>     Date: Monday, March 23, 2015 at 10:36 AM
>     To: Adrian Hope-Bailie <adrian@hopebailie.com
>     <mailto:adrian@hopebailie.com>>
>     Cc: W3C Credentials Community Group <public-credentials@w3.org
>     <mailto:public-credentials@w3.org>>
>     Subject: Re: Leveraging DNS and email addresses
>     Resent-From: <public-credentials@w3.org
>     <mailto:public-credentials@w3.org>>
>     Resent-Date: Monday, March 23, 2015 at 10:37 AM
>
>
>
>     On 16 March 2015 at 09:02, Adrian Hope-Bailie
>     <adrian@hopebailie.com <mailto:adrian@hopebailie.com>> wrote:
>
>         I have been thinking lately about the challenge of keying an
>         identity in a way that:
>
>           * Is easy to transfer and remember (even for humans)
>           * Can be normalised in a standard way and used as part of a
>             standardised discovery process by a client to discover the
>             Identity Provider (IdP) for that identity
>
>             /*ASIDE:* It's worth mentioning that while we strive for a
>             fully decentralised identity system this will likely be a
>             federated set of IdPs and for a client to traverse this
>             web they need a starting point or primary IdP for an
>             identity. When I talk about the IdP for an identity I am
>             not implying there will be only 1 but that that the
>             key/label for the identity should allow a client to
>             resolve/discover this primary IdP and then from there
>             discover further identity claims as required./
>
>
>         To my mind the obvious solution is to use the email address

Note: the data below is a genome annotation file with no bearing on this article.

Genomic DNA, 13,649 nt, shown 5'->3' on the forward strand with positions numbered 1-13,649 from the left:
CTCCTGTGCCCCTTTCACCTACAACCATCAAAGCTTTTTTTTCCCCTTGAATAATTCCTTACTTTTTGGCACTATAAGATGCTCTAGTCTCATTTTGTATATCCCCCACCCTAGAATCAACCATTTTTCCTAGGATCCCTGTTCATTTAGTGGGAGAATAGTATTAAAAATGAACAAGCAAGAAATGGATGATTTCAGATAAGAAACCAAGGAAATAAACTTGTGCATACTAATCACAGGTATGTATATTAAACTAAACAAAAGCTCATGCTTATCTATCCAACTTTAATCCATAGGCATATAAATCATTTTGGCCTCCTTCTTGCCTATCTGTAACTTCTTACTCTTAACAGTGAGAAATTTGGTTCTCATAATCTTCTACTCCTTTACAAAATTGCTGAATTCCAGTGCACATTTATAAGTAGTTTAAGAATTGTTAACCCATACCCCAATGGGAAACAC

>         format as this is already a well-known standard which user's
>         understand.
>
>         It seems to me that the only argument against an email address
>         format is that the domain part is often not under the control
>         of the identity owner. I don't see that is a good enough
>         reason to force users to try and change their thinking and use
>         URIs as their identifiers.
>
>         I don't have statistics to back this up (perhaps somebody
>         does) but I consider the relative obscurity of OpenID as a
>         login option as evidence that this is a bad idea.
>
>         So how do we help the user that has an email address
>         @gmail.com <http://gmail.com> or @hotmail.com
>         <http://hotmail.com> or @yahoo.com <http://yahoo.com> but
>         wishes to host their identity themselves or at a different IdP?
>
>         First, we define a mechanism or standard algorithm/protocol
>         for translating their email address into a service discovery
>         process that may start with their home domain but ultimately
>         result in the client accessing the identity somewhere else.
>         Then we pressure the large email providers to abide by this
>         standard. I acknowledge that this may be difficult but I would
>         say it is not impossible.
>
>         I imagine the user experience being something like the following: